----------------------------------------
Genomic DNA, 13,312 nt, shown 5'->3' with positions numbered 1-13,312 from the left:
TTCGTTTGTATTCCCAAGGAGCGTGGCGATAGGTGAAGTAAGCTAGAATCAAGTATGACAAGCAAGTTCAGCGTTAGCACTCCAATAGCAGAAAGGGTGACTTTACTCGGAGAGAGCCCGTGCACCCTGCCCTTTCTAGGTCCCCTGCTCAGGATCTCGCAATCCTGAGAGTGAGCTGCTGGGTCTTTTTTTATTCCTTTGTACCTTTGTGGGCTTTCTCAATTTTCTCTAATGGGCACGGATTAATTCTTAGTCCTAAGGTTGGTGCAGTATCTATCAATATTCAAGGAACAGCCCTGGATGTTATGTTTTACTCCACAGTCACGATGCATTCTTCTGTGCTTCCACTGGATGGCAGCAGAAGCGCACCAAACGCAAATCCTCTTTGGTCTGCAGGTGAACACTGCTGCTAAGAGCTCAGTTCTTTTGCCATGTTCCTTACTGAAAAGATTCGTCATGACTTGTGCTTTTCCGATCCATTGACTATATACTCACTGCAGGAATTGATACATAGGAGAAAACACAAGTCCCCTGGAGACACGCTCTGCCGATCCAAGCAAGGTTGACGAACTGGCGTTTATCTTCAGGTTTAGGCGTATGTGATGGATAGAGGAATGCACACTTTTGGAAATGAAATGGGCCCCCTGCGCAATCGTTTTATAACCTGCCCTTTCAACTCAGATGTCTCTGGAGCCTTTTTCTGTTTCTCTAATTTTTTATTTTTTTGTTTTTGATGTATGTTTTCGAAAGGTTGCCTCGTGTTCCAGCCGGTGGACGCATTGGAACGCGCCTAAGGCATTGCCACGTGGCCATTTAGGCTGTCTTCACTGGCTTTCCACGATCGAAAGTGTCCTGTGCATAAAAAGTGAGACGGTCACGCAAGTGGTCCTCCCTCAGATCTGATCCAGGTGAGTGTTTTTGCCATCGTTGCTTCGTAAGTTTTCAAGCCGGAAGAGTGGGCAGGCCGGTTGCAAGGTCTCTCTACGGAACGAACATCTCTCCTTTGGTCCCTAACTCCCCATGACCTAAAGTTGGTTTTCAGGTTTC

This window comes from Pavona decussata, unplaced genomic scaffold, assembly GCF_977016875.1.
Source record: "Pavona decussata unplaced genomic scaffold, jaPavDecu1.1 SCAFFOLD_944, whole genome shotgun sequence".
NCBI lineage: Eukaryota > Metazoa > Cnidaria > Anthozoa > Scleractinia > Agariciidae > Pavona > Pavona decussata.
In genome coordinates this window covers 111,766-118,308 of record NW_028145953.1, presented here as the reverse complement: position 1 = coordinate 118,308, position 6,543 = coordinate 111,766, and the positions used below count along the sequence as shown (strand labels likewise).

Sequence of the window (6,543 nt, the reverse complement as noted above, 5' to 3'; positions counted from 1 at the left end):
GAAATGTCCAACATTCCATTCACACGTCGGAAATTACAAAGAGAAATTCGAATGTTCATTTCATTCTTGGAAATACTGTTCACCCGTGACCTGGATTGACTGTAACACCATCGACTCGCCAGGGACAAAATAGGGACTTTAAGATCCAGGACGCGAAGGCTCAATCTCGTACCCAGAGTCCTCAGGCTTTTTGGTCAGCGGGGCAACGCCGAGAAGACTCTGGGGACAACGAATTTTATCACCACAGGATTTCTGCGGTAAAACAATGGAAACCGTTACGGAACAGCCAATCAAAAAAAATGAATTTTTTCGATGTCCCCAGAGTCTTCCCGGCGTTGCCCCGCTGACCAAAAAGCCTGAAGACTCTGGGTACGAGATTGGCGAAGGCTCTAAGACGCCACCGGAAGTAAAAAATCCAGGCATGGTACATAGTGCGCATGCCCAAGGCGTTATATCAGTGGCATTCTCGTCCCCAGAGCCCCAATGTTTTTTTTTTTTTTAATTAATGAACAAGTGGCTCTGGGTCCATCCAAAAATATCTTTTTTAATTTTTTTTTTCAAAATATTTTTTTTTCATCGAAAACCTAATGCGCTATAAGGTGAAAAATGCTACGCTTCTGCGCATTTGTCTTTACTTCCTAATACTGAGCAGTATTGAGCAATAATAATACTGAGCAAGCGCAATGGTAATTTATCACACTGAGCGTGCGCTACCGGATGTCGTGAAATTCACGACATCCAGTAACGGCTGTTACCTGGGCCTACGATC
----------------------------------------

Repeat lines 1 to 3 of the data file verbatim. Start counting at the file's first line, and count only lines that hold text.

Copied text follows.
Genomic DNA, 13,312 nt, shown 5'->3' with positions numbered 1-13,312 from the left:
TTCGTTTGTATTCCCAAGGAGCGTGGCGATAGGTGAAGTAAGCTAGAATCAAGTATGACAAGCAAGTTCAGCGTTAGCACTCCAATAGCAGAAAGGGTGACTTTACTCGGAGAGAGCCCGTGCACCCTGCCCTTTCTAGGTCCCCTGCTCAGGATCTCGCAATCCTGAGAGTGAGCTGCTGGGTCTTTTTTTATTCCTTTGTACCTTTGTGGGCTTTCTCAATTTTCTCTAATGGGCACGGATTAATTCTTAGTCCTAAGGTTGGTGCAGTATCTATCAATATTCAAGGAACAGCCCTGGATGTTATGTTTTACTCCACAGTCACGATGCATTCTTCTGTGCTTCCACTGGATGGCAGCAGAAGCGCACCAAACGCAAATCCTCTTTGGTCTGCAGGTGAACACTGCTGCTAAGAGCTCAGTTCTTTTGCCATGTTCCTTACTGAAAAGATTCGTCATGACTTGTGCTTTTCCGATCCATTGACTATATACTCACTGCAGGAATTGATACATAGGAGAAAACACAAGTCCCCTGGAGACACGCTCTGCCGATCCAAGCAAGGTTGACGAACTGGCGTTTATCTTCAGGTTTAGGCGTATGTGATGGATAGAGGAATGCACACTTTTGGAAATGAAATGGGCCCCCTGCGCAATCGTTTTATAACCTGCCCTTTCAACTCAGATGTCTCTGGAGCCTTTTTCTGTTTCTCTAATTTTTTATTTTTTTGTTTTTGATGTATGTTTTCGAAAGGTTGCCTCGTGTTCCAGCCGGTGGACGCATTGGAACGCGCCTAAGGCATTGCCACGTGGCCATTTAGGCTGTCTTCACTGGCTTTCCACGATCGAAAGTGTCCTGTGCATAAAAAGTGAGACGGTCACGCAAGTGGTCCTCCCTCAGATCTGATCCAGGTGAGTGTTTTTGCCATCGTTGCTTCGTAAGTTTTCAAGCCGGAAGAGTGGGCAGGCCGGTTGCAAGGTCTCTCTACGGAACGAACATCTCTCCTTTGGTCCCTAACTCCCCATGACCTAAAGTTGGTTTTCAGGTTTC

This window comes from Pavona decussata, unplaced genomic scaffold, assembly GCF_977016875.1.